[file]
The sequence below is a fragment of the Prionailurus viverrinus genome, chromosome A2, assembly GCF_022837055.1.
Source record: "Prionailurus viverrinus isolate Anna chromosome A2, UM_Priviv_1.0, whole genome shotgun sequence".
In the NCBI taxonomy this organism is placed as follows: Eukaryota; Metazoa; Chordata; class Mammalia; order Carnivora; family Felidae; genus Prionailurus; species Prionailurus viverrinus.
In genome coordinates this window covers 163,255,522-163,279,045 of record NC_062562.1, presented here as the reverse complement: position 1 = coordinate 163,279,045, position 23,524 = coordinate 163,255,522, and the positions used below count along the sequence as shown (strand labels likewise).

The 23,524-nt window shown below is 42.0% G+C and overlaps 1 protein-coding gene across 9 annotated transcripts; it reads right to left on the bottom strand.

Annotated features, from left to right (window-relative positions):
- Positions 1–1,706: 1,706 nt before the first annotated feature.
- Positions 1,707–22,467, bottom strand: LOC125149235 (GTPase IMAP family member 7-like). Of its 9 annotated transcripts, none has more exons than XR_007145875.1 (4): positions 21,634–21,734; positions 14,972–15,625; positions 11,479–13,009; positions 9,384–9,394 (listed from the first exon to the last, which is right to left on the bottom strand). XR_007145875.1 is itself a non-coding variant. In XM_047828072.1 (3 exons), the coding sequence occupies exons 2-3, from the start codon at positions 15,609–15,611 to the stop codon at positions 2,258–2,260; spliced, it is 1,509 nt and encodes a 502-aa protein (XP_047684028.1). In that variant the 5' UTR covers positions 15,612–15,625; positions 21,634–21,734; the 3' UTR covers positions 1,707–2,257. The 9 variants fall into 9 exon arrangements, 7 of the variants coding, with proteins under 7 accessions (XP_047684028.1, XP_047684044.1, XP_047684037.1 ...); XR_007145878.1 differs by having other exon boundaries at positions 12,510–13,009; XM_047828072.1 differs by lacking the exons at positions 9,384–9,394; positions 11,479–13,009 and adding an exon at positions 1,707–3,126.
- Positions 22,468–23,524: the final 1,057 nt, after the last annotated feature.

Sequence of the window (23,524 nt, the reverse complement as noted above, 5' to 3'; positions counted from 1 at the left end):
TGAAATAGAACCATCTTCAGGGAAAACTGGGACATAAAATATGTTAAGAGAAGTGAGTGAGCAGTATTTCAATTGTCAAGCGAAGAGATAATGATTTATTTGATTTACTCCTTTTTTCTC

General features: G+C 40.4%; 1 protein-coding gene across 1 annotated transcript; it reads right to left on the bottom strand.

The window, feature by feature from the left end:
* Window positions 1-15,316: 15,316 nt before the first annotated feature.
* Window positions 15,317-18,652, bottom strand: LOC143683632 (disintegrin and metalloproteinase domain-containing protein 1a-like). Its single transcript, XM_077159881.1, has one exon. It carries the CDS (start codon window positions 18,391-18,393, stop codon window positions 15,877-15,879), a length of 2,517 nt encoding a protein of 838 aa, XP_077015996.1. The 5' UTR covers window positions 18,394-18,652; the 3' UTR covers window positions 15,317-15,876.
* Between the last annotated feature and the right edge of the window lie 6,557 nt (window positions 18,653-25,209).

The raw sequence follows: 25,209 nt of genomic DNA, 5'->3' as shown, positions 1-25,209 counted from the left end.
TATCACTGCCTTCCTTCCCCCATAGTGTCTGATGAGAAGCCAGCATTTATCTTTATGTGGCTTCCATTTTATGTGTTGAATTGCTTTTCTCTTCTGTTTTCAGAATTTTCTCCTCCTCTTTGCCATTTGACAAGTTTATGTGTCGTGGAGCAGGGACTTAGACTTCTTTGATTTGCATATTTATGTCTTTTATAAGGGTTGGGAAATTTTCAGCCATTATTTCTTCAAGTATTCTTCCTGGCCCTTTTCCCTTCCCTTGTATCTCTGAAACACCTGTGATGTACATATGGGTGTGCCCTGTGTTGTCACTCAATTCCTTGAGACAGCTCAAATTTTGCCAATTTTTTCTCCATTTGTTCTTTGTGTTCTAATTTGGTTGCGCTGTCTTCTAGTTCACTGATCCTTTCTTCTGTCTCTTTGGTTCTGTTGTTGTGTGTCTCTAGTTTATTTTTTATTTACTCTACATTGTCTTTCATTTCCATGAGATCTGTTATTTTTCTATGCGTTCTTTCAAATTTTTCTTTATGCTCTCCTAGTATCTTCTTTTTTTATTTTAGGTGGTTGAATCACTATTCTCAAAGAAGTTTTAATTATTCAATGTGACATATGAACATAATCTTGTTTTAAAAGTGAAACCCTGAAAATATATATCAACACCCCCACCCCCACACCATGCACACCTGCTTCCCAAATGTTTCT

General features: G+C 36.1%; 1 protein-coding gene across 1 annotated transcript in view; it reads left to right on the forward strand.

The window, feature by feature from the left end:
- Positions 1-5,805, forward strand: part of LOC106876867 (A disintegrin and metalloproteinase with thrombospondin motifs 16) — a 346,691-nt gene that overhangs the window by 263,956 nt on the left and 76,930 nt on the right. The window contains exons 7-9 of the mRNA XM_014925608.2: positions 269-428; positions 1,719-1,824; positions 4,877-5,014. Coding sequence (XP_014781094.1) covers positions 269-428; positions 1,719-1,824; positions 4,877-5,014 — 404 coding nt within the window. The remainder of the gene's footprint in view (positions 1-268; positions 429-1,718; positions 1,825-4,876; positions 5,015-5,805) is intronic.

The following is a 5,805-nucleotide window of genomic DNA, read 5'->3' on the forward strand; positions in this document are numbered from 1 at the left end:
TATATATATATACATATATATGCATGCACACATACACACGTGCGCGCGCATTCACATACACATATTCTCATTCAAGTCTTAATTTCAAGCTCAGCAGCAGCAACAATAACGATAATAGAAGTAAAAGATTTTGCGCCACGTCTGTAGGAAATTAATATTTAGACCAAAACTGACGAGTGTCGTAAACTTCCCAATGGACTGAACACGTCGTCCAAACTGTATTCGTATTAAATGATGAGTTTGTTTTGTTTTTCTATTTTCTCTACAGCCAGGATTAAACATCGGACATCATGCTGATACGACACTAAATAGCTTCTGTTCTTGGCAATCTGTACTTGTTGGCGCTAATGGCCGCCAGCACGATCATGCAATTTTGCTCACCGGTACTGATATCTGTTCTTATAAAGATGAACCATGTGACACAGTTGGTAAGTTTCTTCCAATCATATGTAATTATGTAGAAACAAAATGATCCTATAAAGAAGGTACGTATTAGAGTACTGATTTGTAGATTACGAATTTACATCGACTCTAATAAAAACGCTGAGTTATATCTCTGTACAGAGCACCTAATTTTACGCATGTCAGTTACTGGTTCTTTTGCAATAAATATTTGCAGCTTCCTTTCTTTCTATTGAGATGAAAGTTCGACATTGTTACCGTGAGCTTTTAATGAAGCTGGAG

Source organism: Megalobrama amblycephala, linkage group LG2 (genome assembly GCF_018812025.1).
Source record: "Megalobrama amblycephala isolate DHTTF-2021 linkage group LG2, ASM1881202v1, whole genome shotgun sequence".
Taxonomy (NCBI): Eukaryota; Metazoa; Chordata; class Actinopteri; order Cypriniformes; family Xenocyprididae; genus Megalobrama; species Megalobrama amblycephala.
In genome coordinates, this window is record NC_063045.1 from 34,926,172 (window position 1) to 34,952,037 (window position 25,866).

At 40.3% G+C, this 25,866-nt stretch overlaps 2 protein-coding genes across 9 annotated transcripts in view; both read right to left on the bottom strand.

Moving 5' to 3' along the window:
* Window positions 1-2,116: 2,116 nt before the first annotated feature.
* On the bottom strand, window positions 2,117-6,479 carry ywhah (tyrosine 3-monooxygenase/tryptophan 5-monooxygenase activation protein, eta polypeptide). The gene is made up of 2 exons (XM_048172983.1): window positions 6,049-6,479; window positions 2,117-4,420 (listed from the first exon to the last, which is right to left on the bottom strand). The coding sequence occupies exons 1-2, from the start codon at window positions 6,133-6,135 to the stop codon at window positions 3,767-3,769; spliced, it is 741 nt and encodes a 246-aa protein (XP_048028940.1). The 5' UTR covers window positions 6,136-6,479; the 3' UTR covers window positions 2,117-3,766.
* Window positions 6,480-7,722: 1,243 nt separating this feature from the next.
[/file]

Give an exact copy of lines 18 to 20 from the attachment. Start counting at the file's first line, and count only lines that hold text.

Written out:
TATCACTGCCTTCCTTCCCCCATAGTGTCTGATGAGAAGCCAGCATTTATCTTTATGTGGCTTCCATTTTATGTGTTGAATTGCTTTTCTCTTCTGTTTTCAGAATTTTCTCCTCCTCTTTGCCATTTGACAAGTTTATGTGTCGTGGAGCAGGGACTTAGACTTCTTTGATTTGCATATTTATGTCTTTTATAAGGGTTGGGAAATTTTCAGCCATTATTTCTTCAAGTATTCTTCCTGGCCCTTTTCCCTTCCCTTGTATCTCTGAAACACCTGTGATGTACATATGGGTGTGCCCTGTGTTGTCACTCAATTCCTTGAGACAGCTCAAATTTTGCCAATTTTTTCTCCATTTGTTCTTTGTGTTCTAATTTGGTTGCGCTGTCTTCTAGTTCACTGATCCTTTCTTCTGTCTCTTTGGTTCTGTTGTTGTGTGTCTCTAGTTTATTTTTTATTTACTCTACATTGTCTTTCATTTCCATGAGATCTGTTATTTTTCTATGCGTTCTTTCAAATTTTTCTTTATGCTCTCCTAGTATCTTCTTTTTTTATTTTAGGTGGTTGAATCACTATTCTCAAAGAAGTTTTAATTATTCAATGTGACATATGAACATAATCTTGTTTTAAAAGTGAAACCCTGAAAATATATATCAACACCCCCACCCCCACACCATGCACACCTGCTTCCCAAATGTTTCT

General features: G+C 36.1%; 1 protein-coding gene across 1 annotated transcript in view; it reads left to right on the forward strand.

The window, feature by feature from the left end: